What is Ode, Its Definitions, Characteristics, Types and Examples

The Ode is a special kind of lyric, more dignified, stately and elaborate than the simple lyric. Like the lyric, it also originated in ancient Greece. The Greek poet Pindar was the first to write Odes, and later on, the form was practiced with certain modifications by the Roman poet, Horace.

The word ‘ode’ is simply the Greek word for ‘song’. It was used by the Greeks for any kind of lyric verse, i.e. for any song sung with the lyre or to the accompaniment of some dance. However, as far as English literature is
concerned, the term is now applied to only one particular kind of lyric verse. An English Ode may be defined as, ‘a lyric poem of elaborate metrical structure, solemn in tone, and usually taking the form of address” very often to some abstraction or quality. Edmund Gosse defines the ode as, “a strain of enthusiastic and exalted lyric, verse, directed to a fixed purpose, and dealing progressively with one dignified theme.”

The Characteristics of an Ode:

From these definitions, the essentials of a modern English Ode may be summed up as,

1. It is in the form of an address, often to some abstraction. It is not written about but written to.
2. It has lyric enthusiasm and emotional intensity. It is a spontaneous overflow of the poet’s emotions.
3. Its theme is dignified and exalted. It has ‘high seriousness’.
4. Its style is equally elevated; it is also sufficiently long to allow for the full development of its dignified theme.
5. The development of thought is logical and clear.
6. Its metrical pattern may be regular or irregular, but it is always elaborate and often complex and intricate.

Its Two Kinds:

There are two important forms of the ode

(1) The Pindaric Ode; and
(2) The Horation Ode.

(1) The Pindaric Ode

Pindar the greatest lyric poet of ancient Greece (6th to 5th century B.C.) was the father of the Pindaric or Choric’ Ode. Pindaric Odes were written generally in honour of the gods or to sing the triumphs or victories of rulers or athletes. Hence-they are also known as “triumphal” odes. A Pindaric Ode has a fixed stanza-structure or pattern. The number of stanzas may vary, but they are invariably arranged in groups of three, each group being called a triad. The first stanza in each triad is called a ‘strophe’- it was chanted by the dancing chorus as it proceeded in one direction. The second stanza in each triad is called an ante-strophe’- it was chanted by the chorus as it returned. The third stanza in each triad is called an ‘epode’, and it was sung when the chorus was stationary. Just as the total number of stanzas in a Pindaric Ode may vary (Pindar’s odes range from one triad to thirteen in length) so also there could be variations in the metrical length of individual lines. Thus the Pindaric Ode has a fixed stanza- pattern but enjoys great rhythmical and metrical freedom.

The Poet Cowley (1618-67) was the first poet of England to imitate consciously the Pindaric odes. However, he did not understand the regular structure of the Pindaric and introduced a verse form with long irregular stanzas without any fixed system of meter or rhyme. The true Pindaric in triadic form was written with success by Dryden (Ode to St. Cecilia and Alexander’s Feast) and then by Gray (The Bard and the Progress of Poesy). After Gray, Pindaric of the triadic form fell out of use till it was revived again by Arnold and Swinburne.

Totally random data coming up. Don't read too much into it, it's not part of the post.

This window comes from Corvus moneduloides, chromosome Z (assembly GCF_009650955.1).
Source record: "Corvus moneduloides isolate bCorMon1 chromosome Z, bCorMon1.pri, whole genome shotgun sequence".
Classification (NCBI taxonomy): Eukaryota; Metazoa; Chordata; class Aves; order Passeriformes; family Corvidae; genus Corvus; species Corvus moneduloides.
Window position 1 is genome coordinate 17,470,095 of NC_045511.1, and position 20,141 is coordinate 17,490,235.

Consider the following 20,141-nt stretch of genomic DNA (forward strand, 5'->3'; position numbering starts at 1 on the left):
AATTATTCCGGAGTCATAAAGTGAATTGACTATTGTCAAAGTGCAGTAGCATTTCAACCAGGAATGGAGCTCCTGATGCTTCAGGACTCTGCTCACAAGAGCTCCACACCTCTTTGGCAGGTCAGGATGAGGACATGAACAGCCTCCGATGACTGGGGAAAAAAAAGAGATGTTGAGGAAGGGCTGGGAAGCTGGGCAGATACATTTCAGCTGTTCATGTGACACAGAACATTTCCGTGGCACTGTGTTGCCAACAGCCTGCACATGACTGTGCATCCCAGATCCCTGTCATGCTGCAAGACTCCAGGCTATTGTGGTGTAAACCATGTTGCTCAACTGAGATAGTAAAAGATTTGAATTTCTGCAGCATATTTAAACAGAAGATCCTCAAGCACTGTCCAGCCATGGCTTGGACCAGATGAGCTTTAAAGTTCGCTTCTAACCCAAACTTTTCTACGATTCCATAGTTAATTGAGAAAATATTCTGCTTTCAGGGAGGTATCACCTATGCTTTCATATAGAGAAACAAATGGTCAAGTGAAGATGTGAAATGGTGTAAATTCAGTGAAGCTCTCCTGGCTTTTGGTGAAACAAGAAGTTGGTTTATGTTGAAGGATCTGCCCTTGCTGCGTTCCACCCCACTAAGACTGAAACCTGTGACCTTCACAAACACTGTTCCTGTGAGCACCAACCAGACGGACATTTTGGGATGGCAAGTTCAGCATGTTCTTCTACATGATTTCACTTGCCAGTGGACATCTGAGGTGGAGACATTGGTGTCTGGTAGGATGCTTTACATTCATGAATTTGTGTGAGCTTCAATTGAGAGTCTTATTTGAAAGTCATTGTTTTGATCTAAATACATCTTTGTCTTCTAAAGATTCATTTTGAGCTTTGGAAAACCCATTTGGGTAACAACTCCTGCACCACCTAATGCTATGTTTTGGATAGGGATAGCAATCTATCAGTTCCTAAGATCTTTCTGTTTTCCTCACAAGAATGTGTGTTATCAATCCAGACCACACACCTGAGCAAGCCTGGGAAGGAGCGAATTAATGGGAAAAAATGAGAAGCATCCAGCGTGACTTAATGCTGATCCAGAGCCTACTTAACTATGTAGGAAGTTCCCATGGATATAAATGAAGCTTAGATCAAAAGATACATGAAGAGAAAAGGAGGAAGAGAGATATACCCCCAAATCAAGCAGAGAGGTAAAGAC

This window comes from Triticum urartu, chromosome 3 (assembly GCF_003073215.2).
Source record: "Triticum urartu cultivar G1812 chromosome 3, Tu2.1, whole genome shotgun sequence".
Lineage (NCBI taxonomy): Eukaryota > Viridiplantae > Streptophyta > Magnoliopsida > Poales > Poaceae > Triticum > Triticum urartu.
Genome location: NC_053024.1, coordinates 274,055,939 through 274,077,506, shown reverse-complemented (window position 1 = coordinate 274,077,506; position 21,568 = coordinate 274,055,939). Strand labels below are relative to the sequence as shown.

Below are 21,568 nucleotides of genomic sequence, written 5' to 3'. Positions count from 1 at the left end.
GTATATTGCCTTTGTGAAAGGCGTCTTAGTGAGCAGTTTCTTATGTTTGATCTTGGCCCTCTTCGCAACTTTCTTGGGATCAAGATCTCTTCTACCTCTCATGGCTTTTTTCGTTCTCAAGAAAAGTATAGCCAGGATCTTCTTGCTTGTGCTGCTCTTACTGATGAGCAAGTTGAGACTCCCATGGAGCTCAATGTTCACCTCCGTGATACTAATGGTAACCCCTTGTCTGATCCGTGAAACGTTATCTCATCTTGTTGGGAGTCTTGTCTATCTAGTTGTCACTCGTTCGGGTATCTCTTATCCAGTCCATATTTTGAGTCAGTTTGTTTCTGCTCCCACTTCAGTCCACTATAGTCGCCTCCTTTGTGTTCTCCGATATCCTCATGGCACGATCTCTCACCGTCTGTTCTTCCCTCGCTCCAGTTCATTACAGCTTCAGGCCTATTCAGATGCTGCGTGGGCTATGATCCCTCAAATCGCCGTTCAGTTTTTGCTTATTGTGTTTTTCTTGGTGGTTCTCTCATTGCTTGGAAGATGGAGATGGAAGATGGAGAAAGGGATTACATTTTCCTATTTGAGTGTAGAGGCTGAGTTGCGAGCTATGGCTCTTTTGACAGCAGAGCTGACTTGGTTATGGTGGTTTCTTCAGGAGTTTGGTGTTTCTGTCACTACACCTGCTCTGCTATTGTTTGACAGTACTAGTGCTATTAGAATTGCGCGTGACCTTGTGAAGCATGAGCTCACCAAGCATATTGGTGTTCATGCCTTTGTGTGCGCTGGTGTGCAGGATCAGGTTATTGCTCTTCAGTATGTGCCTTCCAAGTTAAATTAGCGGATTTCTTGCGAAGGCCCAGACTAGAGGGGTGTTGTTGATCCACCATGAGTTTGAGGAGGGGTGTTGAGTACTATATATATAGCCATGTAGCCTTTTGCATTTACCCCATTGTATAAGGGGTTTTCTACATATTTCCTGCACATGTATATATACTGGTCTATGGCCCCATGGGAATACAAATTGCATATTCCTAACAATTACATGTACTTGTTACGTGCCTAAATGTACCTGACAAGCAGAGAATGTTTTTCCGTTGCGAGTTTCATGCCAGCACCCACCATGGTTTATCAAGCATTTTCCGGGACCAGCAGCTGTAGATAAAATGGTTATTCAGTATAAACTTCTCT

Though the true Pindaric did not take root in the English soil, the ode in long irregular stanzas, first used by Cowley, has grown and flourished and has become one of the recognized and popular verse-forms of England. The title Pindaric is no longer used for it. But some of the greatest odes in the English language are of this irregular kind. To name only a few: Tennyson’s Ode on the death of Duke Wellington; Shelley’s Ode to Liberty; and Wordsworth’s Ode on the Intimations of Immortality. In other words, the term Ode is now loosely
used for any lyric which is sufficiently elaborate and dignified. No fixed pattern of stanza or meter is now considered necessary.

(2) The Horatian Ode

The Horation Ode. This kind of Ode has been named after the Latin poet, Horace, who imitated Pindar but with far-reaching modifications. The Horation Ode consists of a number of stanzas with a more or less regular metrical structure but without any division into triads of the Pindaric. It may be rhymed or unrhymed. This kind of Ode is light and personal without the elaboration and complexity of the Pindaric. Many of the Finest English Odes are of this lighter sort. Some notable examples are Collin’s Ode to Simplicity and Ode to Evening; Gray’s Eton Ode, Wordsworth’s Ode to Duty; Shelley’s Ode of the West Wind; and Keats’ Ode to Nightingale.

It was in the hands of Keats that the Ode attained its highest possible perfection. His odes are the finest fruits of his maturity. They represent Keats at his best. All the characteristic qualities of his poetry find full and vivid expression in them. As has been well said. Shelley’s genius finds perfect expression in the lyrics, Keats’ genius in The Odes. The six great odes of Keats The Ode to Psyche, to Melancholy, to Nightingale, to a Grecian Urn, to
Indolence, and to Autumn, have received the highest praises from all critics of Keats. These odes are a unique phenomenon in English literature. Nothing like them existed before, and in them, Keats may be said to have created a new class of lyric poetry. They are Keats’ greatest claim to immortality.